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A New York provider serving elderly and disabled Medicaid beneficiaries has reached a $10.3 million settlement in a state and federal case over long-term care payments supposedly made to residents of adult homes even when they were ineligible for coverage.

In a U.S. District Court filing dated March 27, Centerlight Health System Inc. of New York City agreed to pay that amount — on top of a 2016 agreement that requires $46.8 million to resolve related allegations brought by a whistleblower.

The Justice Department officially announced the latest agreement late Wednesday, about a year after Centerlight sold its managed long-term care plan at the center of the dispute.

In the latest settlement, the government alleged Centerlight submitted false claims for monthly payments of $3,800 to $4,200 each for 186 adult-home residents who sometimes didn’t receive the kind of community-based long-term care services required for eligibility. The company also was accused of failing to remove ineligible clients from its rolls between April 2012 and September 2015.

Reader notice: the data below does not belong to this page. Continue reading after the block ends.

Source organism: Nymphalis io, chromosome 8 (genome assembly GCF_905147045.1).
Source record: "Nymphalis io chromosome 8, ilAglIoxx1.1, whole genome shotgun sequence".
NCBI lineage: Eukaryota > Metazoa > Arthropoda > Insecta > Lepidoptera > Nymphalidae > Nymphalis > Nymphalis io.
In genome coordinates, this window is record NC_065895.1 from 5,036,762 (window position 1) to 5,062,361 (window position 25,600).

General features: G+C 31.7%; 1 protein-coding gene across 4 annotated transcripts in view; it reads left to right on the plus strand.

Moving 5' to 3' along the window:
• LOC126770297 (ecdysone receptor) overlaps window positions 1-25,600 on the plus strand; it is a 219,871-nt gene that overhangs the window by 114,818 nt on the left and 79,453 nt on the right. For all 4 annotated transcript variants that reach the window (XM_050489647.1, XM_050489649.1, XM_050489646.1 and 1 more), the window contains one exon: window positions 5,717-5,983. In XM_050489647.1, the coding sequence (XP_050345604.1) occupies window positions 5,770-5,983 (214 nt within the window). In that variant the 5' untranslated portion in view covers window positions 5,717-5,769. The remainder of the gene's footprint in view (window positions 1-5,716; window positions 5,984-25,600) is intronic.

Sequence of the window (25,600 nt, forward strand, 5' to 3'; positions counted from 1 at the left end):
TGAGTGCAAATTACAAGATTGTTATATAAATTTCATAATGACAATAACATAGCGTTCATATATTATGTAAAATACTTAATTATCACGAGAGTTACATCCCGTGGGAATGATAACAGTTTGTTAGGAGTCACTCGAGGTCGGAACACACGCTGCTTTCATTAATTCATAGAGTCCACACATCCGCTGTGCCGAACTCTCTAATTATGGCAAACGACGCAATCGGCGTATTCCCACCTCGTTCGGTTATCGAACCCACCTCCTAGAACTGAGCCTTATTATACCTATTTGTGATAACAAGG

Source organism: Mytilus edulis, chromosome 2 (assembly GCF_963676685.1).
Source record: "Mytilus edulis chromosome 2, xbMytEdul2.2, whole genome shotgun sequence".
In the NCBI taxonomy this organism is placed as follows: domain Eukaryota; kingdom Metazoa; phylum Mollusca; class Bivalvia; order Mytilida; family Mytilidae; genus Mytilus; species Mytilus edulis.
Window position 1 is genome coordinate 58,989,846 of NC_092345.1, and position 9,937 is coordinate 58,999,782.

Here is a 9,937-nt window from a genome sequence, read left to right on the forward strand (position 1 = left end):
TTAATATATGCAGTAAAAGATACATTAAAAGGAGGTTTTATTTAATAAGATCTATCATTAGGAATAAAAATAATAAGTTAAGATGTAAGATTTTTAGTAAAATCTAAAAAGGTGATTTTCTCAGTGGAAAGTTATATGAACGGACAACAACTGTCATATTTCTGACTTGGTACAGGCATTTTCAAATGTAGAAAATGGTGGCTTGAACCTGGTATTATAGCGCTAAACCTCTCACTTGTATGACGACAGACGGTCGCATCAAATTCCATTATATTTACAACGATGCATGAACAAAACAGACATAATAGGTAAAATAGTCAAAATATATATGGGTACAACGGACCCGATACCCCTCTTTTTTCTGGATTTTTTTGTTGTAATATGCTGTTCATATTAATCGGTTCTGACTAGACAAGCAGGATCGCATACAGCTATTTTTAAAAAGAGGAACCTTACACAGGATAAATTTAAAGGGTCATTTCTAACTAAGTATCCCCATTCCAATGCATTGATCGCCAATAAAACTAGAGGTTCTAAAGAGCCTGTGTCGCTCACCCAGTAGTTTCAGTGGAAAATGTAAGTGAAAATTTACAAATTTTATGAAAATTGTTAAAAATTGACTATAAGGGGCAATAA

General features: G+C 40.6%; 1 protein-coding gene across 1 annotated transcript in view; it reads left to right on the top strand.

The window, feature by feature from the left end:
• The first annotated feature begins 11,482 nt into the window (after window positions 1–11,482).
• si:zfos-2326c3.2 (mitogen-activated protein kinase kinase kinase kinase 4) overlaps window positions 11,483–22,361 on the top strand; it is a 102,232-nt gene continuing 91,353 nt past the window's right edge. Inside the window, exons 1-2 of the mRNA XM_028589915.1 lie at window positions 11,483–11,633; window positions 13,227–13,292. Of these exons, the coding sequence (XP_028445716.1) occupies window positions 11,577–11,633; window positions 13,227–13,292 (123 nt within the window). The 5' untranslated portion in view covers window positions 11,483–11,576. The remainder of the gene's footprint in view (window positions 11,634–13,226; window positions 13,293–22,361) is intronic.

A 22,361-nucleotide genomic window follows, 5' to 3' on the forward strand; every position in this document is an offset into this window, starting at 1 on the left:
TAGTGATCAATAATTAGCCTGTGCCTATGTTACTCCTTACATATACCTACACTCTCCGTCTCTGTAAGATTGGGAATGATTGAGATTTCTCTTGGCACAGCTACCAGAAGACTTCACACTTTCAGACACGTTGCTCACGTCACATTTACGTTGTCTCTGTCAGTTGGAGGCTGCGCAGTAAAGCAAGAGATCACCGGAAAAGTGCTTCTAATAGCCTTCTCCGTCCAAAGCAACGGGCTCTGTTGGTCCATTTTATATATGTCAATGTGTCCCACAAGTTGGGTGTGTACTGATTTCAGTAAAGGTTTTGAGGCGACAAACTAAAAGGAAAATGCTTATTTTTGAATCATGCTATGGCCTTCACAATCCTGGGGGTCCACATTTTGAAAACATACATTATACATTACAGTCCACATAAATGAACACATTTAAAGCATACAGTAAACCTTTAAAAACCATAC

In a prepared statement, a Centerlight spokeswoman told McKnight’s on Thursday that the company is pleased to resolve the case regarding “isolated conduct that occurred many years ago.”

“We look forward to our continued collaboration with the state as we carry out our nonprofit mission as New York’s only 5-star rated PACE,” or provider of all-inclusive care for the elderly.

The whistleblower in this case also brought a similar case against the Visiting Nurse Service of New York that resulted in a $35 million settlement in November 2014, according to Bloomberg Law. A $4.4 million follow-up agreement was finalized in July 2017.

The judge has yet to set David Heisler’s payout in the Centerlight case.

The Justice Department alleged Centerlight contracted with licensed home-care agencies to provide services to its enrollees but did not always ensure those services were delivered.

Previously, the Justice Department alleged the provider used adult day-care centers to enroll ineligible beneficiaries in its managed long-term care plan.